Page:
I recently did an assignment for a marketing course. When I looked at the case study, I could only say – How could anyone kill such a Great product with Terrible Marketing??
The case study was for a company called Local Motors that manufactures custom-cars made completely in America, using parts from American manufacturers only. The company has been featured in auto magazines and even Jay Leno’s show, and seem to have received loads of free PR, so the product quality and design itself is obviously not flawed. Still, after 5 years the company is yet to reach their goal of 2000 cars.
Yes, their asking price of 100k is very high, but not impossible for the off-road or adventure car enthusiasts they should ideally target. After all, similar Toyota Land Cruiser price start with a base price tag of ~83k! This seemed like a classic case of launching a product without researching the customers or buyer profiles. (The book “All in Startup” by Diane Kander stars a similar story and what to do about it! )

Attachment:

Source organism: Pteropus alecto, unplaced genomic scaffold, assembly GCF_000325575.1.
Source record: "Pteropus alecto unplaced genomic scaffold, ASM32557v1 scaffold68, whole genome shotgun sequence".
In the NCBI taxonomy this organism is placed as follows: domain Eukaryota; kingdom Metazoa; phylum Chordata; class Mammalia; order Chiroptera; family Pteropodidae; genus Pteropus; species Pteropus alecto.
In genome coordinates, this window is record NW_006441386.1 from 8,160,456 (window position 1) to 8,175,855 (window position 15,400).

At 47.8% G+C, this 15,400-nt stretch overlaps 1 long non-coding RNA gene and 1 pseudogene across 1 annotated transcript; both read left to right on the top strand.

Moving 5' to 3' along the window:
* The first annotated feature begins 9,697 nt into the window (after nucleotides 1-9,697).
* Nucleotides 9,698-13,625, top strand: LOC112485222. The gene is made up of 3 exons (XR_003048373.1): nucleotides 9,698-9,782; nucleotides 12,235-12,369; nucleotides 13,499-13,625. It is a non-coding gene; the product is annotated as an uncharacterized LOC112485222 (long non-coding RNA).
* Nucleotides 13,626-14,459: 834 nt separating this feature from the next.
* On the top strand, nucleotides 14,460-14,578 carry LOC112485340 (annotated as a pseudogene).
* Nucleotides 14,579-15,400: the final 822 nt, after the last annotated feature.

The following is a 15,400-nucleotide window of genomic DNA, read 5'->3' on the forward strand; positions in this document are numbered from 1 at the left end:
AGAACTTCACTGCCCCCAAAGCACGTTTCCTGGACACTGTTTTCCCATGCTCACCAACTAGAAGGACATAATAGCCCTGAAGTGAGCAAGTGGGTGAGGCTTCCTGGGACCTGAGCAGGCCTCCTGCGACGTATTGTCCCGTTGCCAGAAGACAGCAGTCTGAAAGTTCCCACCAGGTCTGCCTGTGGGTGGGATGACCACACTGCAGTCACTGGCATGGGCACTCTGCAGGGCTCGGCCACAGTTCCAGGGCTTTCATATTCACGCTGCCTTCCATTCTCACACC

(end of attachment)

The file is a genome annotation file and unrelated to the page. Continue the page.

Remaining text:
The company has achieved modest success as a collaborative design platform for other companies and products, but not much for their original cars! I’ll let you look up the company and videos yourself, but meanwhile here’s my take on what should be their new marketing plan. (The old one obviously is not working out too well!)
I’m listing my opinion in a Q&A format, since the assignment was structured this way and I feel it brings out the essence of the company’s dismal sales while providing some context.
What type of co-creation is Local Motors using?
It is Co-design type of co-creation designers outside the company specified the final car. Also many parts of the car, including outer look can be custom-fit to suit personal tastes. Even for other newer products (shoes, pizza, etc) the company has become more of a design platform, the way FlickR is a platform for photography enthusiasts, both amateurs and professionals.
[Note the options are according to the matrix below:]
What is Local Motors’ value proposition?
From my perspective, the car’s USP and value proposition are as follows:
- Custom-built car crafted to match customer tastes, style and color choices. Even if customers are not designers, they could easily tweak a few non-essential features to the car and still get an original design.